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            History of the discovery of cyclosporin and of its early pharmacological development.

             F Borel (2002)
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              The clinical benefits of cyclosporine C2-level monitoring: a systematic review.

              Monitoring of cyclosporine microemulsion (Neoral) using 2-hour postdose (C2) levels is alleged to improve clinical outcomes, but the efficacy of this strategy is uncertain. A systematic literature search was performed for trials directly comparing patients monitored with C2 levels with those monitored by trough (C0) levels. Primary outcomes assessed were renal function and acute rejection. A total of 29 studies met the inclusion criteria. Only 10 of these were randomized controlled trials. Overall quality was poor and this precluded meta-analysis. The most consistent finding in de novo renal, hepatic, and cardiac transplant recipients is a higher mean cyclosporine dose in the early postoperative period in C2 monitored patients. There is no clear evidence that this leads to impaired renal function. In the majority of studies, the monitoring strategy had no significant effect on the rate of acute rejection. In stable transplant recipients, the majority of studies show a reduction in mean cyclosporine dose with adoption of C2 monitoring. No obvious clinical benefit was derived from this reduction in dose. In de novo transplant patients, there is little evidence from prospective studies to support the theoretical benefits of C2 monitoring. Potential dose reductions in stable patients may reduce costs, but no short-term clinical benefit is seen. Quality of studies in this area is poor, and the practical limitations of C2 monitoring mean that further evidence is required before a strategy for the administration of cyclosporine based on C2 levels can be recommended.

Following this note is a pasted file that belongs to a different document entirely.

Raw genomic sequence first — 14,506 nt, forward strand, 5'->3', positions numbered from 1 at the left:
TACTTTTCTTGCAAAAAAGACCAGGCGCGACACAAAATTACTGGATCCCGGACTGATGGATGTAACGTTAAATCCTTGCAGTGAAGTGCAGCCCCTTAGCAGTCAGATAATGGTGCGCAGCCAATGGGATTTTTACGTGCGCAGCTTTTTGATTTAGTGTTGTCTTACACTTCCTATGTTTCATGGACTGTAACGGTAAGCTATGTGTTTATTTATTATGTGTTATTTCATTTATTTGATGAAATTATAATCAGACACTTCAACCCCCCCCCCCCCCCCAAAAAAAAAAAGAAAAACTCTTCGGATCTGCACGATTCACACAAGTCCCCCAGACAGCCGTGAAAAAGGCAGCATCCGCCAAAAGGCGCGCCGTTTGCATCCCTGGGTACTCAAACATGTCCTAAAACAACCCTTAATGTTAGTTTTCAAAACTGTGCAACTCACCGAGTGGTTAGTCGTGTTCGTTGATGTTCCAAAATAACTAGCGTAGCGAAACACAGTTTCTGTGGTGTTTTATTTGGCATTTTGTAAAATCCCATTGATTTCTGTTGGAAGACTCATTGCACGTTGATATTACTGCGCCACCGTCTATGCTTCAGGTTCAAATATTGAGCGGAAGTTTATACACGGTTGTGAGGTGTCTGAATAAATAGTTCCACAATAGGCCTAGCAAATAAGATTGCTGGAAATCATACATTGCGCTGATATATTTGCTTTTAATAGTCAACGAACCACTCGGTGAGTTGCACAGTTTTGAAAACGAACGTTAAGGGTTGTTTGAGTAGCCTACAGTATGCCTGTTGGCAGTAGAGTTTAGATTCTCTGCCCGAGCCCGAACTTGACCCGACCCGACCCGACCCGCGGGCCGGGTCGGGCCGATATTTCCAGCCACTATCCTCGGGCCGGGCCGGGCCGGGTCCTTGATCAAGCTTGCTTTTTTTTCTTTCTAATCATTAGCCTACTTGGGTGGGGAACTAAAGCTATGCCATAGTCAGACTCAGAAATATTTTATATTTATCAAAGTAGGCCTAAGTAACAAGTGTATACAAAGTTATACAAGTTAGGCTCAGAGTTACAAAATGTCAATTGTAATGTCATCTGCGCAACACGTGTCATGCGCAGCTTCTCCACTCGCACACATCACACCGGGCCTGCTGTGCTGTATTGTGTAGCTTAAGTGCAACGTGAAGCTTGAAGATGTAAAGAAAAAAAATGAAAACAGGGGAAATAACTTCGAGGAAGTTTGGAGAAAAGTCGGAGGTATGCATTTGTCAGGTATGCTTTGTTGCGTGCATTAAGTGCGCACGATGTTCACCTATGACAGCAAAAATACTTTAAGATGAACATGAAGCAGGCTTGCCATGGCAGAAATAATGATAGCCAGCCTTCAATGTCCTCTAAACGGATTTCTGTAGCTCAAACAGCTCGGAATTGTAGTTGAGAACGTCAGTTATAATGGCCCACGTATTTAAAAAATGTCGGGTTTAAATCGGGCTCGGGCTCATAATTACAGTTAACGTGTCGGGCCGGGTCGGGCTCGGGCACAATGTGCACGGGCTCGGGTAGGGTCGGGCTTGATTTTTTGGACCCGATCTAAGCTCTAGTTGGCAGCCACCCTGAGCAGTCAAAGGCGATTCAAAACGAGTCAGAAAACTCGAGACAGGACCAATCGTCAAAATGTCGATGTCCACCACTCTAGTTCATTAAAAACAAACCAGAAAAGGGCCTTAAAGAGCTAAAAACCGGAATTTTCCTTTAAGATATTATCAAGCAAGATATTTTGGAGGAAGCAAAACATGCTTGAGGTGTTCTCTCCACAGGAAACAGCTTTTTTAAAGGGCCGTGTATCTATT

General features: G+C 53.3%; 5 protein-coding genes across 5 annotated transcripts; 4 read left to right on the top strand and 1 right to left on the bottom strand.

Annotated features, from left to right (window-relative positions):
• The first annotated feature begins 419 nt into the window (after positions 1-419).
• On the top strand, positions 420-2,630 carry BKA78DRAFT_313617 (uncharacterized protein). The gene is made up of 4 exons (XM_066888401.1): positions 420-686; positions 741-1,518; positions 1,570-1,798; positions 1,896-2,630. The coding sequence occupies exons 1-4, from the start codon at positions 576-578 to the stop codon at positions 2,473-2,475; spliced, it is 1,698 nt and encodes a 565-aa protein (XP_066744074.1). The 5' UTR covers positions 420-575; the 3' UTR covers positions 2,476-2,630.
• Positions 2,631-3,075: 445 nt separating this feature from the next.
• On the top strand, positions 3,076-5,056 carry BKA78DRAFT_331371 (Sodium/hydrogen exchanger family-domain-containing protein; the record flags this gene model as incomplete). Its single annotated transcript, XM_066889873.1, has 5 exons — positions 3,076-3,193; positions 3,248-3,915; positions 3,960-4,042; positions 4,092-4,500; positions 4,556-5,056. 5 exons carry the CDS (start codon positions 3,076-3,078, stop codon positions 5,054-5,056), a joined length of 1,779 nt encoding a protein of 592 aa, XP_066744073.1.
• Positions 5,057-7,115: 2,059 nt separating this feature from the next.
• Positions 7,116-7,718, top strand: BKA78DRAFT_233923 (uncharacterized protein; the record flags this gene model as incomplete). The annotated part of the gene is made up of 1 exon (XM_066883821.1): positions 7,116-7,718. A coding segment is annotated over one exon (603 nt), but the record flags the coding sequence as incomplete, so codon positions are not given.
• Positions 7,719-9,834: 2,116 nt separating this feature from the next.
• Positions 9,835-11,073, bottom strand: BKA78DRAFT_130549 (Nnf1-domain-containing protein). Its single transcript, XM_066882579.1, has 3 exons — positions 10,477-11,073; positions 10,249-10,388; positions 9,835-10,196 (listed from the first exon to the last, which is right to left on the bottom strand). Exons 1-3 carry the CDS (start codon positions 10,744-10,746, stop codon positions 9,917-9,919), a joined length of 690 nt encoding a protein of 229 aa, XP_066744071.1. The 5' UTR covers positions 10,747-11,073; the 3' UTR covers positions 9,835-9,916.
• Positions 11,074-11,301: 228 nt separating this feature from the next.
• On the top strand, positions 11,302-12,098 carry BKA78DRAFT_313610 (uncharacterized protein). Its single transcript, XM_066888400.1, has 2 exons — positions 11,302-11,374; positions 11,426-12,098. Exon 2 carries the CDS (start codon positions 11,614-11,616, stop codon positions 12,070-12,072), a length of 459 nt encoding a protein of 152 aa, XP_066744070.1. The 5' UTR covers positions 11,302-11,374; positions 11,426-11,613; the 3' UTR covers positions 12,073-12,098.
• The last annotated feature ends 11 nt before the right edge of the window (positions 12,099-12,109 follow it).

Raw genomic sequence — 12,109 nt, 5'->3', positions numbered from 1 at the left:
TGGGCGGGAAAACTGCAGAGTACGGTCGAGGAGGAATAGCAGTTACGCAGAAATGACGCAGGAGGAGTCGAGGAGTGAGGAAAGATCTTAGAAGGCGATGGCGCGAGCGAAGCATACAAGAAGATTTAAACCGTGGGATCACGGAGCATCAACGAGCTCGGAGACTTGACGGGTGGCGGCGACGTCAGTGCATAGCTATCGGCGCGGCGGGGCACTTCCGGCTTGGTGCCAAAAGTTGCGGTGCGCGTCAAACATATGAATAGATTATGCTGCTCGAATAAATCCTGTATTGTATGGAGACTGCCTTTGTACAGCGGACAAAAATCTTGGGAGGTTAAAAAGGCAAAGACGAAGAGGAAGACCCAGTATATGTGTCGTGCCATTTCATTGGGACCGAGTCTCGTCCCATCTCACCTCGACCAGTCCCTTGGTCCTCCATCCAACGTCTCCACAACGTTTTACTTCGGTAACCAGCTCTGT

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                Author and article information

                Journal
                Drug Des Devel Ther
                Drug Des Devel Ther
                Drug Design, Development and Therapy
                Dove Medical Press
                1177-8881
                2013
                28 November 2013
                : 7
                : 1421-1426
                Affiliations
                [1 ]Department of Cardiology, University of Heidelberg, Heidelberg, Germany
                [2 ]Department of Cardiac Surgery, University of Heidelberg, Heidelberg, Germany
                Author notes
                Correspondence: Andreas O Doesch, Medizinische Klinik III, Kardiologie, Angiologie and Pneumologie, Ebene 00, Im Neuenheimer Feld 410, 69120, Heidelberg, Germany, Tel +49 6221 56 39 936, Fax +49 6221 56 41 05, Email andreas.doesch@ 123456med.uni-heidelberg.de
                Article
                dddt-7-1421
                10.2147/DDDT.S54245
                3849002
                © 2013 Kraeuter et al. This work is published by Dove Medical Press Limited, and licensed under Creative Commons Attribution – Non Commercial (unported, v3.0) License

                The full terms of the License are available at http://creativecommons.org/licenses/by-nc/3.0/. Non-commercial uses of the work are permitted without any further permission from Dove Medical Press Limited, provided the work is properly attributed.

                Categories
                Original Research